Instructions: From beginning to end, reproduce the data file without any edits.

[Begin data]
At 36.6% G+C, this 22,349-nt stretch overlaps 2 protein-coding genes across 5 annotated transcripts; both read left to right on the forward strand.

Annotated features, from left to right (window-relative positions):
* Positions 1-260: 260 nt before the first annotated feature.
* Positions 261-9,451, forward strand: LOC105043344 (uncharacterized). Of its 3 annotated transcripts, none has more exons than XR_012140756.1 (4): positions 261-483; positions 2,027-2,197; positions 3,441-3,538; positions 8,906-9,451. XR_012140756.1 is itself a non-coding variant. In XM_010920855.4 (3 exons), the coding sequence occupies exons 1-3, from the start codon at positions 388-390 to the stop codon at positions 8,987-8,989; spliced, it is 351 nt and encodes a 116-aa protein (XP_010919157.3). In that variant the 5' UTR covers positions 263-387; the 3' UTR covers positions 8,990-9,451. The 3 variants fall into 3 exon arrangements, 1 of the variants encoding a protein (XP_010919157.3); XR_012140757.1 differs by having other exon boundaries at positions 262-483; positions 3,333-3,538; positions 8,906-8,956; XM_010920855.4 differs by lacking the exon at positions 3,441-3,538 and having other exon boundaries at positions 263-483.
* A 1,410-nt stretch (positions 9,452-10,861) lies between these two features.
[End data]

At 36.6% G+C, this 22,349-nt stretch overlaps 2 protein-coding genes across 5 annotated transcripts; both read left to right on the forward strand.

Annotated features, from left to right (window-relative positions):
* Positions 1-260: 260 nt before the first annotated feature.
* Positions 261-9,451, forward strand: LOC105043344 (uncharacterized). Of its 3 annotated transcripts, none has more exons than XR_012140756.1 (4): positions 261-483; positions 2,027-2,197; positions 3,441-3,538; positions 8,906-9,451. XR_012140756.1 is itself a non-coding variant. In XM_010920855.4 (3 exons), the coding sequence occupies exons 1-3, from the start codon at positions 388-390 to the stop codon at positions 8,987-8,989; spliced, it is 351 nt and encodes a 116-aa protein (XP_010919157.3). In that variant the 5' UTR covers positions 263-387; the 3' UTR covers positions 8,990-9,451. The 3 variants fall into 3 exon arrangements, 1 of the variants encoding a protein (XP_010919157.3); XR_012140757.1 differs by having other exon boundaries at positions 262-483; positions 3,333-3,538; positions 8,906-8,956; XM_010920855.4 differs by lacking the exon at positions 3,441-3,538 and having other exon boundaries at positions 263-483.
* A 1,410-nt stretch (positions 9,452-10,861) lies between these two features.